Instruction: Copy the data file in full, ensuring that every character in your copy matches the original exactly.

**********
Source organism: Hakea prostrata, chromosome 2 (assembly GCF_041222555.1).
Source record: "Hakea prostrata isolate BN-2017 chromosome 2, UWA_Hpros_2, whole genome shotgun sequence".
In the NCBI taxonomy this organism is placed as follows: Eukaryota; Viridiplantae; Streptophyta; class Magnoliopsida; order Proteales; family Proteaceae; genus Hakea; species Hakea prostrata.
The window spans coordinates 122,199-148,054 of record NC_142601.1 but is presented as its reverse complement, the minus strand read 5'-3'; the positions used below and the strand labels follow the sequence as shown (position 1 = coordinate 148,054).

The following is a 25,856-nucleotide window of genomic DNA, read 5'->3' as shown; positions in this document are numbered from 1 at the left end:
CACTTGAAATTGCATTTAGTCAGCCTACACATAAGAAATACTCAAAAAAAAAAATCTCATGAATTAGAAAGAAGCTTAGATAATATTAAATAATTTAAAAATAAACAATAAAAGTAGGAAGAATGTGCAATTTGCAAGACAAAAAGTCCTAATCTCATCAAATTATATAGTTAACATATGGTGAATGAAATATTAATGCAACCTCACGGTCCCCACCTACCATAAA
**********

Source organism: Hakea prostrata, chromosome 2 (assembly GCF_041222555.1).
Source record: "Hakea prostrata isolate BN-2017 chromosome 2, UWA_Hpros_2, whole genome shotgun sequence".
In the NCBI taxonomy this organism is placed as follows: Eukaryota; Viridiplantae; Streptophyta; class Magnoliopsida; order Proteales; family Proteaceae; genus Hakea; species Hakea prostrata.
The window spans coordinates 122,199-148,054 of record NC_142601.1 but is presented as its reverse complement, the minus strand read 5'-3'; the positions used below and the strand labels follow the sequence as shown (position 1 = coordinate 148,054).

The following is a 25,856-nucleotide window of genomic DNA, read 5'->3' as shown; positions in this document are numbered from 1 at the left end:
CACTTGAAATTGCATTTAGTCAGCCTACACATAAGAAATACTCAAAAAAAAAAATCTCATGAATTAGAAAGAAGCTTAGATAATATTAAATAATTTAAAAATAAACAATAAAAGTAGGAAGAATGTGCAATTTGCAAGACAAAAAGTCCTAATCTCATCAAATTATATAGTTAACATATGGTGAATGAAATATTAATGCAACCTCACGGTCCCCACCTACCATAAA